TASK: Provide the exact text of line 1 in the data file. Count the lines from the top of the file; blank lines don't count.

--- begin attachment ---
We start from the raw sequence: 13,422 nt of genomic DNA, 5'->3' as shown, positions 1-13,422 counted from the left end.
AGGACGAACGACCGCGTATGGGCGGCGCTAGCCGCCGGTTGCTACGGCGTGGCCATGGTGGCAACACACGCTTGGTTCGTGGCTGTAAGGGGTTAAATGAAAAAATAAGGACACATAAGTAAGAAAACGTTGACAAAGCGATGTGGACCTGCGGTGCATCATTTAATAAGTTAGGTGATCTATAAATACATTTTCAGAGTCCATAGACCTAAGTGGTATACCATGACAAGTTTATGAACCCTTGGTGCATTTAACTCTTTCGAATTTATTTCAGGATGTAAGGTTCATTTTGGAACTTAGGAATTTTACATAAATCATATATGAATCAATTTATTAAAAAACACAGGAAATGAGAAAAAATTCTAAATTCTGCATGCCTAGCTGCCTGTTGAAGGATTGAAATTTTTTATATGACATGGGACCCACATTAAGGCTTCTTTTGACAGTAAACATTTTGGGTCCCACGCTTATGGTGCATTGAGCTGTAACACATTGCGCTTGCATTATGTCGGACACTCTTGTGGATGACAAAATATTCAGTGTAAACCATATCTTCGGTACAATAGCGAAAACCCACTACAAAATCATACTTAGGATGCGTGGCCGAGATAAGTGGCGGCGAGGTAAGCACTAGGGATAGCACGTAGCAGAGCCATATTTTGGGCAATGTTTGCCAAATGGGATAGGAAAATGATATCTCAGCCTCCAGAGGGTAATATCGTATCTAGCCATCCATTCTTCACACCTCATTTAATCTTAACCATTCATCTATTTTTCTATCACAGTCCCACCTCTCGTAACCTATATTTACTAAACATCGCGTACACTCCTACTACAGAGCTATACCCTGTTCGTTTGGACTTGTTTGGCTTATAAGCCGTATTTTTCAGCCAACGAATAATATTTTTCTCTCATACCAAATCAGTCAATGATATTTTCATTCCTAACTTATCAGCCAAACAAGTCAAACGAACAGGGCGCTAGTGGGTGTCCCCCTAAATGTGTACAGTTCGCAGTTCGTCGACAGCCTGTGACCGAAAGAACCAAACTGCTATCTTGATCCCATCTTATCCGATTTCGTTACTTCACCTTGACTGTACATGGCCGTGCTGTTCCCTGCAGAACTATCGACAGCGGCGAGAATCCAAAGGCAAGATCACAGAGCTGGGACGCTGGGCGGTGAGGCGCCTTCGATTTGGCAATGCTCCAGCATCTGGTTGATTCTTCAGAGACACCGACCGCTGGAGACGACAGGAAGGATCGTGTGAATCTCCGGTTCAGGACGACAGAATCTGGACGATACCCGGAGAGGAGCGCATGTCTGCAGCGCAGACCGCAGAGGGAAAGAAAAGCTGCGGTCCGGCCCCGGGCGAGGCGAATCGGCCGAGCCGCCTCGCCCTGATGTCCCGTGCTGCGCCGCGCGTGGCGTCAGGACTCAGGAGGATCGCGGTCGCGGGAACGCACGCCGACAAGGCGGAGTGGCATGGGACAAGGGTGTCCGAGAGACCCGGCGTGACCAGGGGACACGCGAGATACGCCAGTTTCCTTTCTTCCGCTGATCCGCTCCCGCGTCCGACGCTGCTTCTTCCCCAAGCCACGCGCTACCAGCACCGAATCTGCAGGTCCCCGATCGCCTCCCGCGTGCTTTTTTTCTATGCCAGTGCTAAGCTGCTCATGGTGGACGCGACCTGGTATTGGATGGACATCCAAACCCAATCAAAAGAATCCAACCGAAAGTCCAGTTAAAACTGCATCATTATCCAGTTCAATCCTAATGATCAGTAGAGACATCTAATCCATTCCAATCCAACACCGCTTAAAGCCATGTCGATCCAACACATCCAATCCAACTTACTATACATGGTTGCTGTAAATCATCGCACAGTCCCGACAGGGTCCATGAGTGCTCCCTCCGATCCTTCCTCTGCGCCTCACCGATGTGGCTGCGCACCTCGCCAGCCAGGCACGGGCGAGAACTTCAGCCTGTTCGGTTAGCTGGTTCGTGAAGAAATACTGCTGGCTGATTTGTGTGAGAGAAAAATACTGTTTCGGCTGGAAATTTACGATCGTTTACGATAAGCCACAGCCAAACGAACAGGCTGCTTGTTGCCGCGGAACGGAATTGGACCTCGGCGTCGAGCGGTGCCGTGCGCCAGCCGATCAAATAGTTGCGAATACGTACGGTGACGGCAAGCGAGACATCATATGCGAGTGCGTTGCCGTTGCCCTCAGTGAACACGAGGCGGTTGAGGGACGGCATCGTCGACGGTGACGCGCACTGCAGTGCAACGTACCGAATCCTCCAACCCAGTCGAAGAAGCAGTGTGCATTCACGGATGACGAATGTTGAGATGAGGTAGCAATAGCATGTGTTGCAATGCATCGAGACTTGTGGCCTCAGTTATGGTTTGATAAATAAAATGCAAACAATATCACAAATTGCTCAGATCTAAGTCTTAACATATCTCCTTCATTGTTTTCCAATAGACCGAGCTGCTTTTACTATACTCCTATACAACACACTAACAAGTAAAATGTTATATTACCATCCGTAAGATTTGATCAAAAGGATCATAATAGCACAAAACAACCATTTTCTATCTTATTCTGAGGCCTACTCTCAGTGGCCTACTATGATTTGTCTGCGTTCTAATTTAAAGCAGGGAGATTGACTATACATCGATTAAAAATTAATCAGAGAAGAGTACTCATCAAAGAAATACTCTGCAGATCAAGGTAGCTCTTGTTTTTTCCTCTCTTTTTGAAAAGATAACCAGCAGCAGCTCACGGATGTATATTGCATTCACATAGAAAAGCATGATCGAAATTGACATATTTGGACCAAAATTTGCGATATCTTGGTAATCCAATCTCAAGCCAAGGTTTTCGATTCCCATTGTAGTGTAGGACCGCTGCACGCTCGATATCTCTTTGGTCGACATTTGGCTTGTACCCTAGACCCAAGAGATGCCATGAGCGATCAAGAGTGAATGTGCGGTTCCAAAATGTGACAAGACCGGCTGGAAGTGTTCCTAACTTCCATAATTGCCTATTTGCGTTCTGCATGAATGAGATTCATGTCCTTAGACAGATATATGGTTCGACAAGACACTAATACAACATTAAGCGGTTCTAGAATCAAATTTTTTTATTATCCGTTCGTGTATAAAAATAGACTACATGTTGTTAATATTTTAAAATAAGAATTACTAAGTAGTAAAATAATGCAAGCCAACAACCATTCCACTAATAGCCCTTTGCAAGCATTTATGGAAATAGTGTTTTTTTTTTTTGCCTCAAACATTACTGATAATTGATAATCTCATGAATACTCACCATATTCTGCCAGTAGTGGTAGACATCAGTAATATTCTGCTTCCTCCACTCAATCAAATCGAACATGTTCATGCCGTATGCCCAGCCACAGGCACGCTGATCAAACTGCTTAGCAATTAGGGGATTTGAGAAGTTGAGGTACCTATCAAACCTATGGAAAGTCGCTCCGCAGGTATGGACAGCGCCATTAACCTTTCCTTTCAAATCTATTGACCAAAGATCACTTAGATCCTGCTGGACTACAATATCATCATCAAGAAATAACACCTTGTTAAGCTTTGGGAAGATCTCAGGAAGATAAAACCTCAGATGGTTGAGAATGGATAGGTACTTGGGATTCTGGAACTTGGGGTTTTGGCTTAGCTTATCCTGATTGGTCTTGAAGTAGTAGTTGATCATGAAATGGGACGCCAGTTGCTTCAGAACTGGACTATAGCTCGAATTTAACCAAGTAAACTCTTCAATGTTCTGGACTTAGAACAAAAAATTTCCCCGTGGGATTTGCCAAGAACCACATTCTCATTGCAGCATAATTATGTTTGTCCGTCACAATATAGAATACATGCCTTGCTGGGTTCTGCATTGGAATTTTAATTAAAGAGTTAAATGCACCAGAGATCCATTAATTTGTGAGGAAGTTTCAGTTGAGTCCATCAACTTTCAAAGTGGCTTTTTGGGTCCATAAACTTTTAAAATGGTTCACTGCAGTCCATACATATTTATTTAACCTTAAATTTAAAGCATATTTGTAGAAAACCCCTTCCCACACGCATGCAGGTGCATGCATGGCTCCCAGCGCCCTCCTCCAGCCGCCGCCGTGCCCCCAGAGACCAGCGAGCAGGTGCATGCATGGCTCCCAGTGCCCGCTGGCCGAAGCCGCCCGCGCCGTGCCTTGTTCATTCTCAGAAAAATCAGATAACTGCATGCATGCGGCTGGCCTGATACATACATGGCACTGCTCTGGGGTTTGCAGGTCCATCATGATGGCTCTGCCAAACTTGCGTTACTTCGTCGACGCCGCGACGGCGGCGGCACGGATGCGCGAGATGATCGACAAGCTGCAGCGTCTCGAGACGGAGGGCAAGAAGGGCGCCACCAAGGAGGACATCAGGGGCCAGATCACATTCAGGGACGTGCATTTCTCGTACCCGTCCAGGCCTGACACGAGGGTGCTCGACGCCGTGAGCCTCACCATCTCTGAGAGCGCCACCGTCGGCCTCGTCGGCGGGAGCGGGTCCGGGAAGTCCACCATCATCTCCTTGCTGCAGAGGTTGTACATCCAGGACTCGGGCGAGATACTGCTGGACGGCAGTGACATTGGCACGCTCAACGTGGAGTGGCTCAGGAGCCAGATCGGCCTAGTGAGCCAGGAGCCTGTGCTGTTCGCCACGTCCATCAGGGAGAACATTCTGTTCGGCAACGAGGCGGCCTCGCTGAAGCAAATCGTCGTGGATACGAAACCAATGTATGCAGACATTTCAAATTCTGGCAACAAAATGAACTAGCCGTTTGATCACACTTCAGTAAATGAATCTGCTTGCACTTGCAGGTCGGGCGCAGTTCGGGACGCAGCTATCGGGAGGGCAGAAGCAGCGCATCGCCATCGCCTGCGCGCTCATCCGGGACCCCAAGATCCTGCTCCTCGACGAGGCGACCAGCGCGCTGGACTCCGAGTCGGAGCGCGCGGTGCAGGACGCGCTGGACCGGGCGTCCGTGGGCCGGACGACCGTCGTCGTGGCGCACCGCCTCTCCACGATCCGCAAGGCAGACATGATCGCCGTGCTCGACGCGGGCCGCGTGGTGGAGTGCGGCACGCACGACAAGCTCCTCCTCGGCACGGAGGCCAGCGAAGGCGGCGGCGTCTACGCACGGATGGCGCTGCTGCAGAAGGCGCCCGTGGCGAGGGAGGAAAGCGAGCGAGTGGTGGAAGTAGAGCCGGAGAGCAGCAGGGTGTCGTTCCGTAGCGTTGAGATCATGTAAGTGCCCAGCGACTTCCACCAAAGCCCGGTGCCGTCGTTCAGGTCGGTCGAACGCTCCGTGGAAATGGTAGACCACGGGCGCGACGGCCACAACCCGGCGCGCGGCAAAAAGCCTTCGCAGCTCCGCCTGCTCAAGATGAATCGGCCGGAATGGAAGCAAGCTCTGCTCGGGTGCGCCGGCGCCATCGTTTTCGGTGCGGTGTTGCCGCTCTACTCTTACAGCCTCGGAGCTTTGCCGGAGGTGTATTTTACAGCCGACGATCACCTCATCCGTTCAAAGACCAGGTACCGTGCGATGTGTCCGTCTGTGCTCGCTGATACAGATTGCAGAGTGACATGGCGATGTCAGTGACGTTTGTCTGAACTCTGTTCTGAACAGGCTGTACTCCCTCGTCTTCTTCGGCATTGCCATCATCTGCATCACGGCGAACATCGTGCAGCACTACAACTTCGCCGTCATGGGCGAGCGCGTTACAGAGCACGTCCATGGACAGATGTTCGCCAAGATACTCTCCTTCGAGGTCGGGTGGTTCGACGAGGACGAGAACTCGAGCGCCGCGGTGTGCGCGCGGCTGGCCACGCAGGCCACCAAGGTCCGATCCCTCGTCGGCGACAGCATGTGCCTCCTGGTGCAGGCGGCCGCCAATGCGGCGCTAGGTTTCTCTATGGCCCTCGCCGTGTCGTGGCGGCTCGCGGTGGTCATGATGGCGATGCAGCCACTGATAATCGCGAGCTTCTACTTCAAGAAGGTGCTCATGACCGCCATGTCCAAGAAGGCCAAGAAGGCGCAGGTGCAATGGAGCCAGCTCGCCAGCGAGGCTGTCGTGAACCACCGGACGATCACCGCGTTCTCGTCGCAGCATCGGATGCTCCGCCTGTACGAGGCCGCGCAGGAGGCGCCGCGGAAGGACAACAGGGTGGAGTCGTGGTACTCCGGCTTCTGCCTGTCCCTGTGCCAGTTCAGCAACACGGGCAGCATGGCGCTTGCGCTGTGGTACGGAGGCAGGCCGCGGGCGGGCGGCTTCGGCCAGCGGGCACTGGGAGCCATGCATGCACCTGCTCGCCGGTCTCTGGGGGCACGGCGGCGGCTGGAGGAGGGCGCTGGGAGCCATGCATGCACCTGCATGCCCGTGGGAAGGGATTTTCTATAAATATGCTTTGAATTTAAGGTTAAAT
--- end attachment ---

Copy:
We start from the raw sequence: 13,422 nt of genomic DNA, 5'->3' as shown, positions 1-13,422 counted from the left end.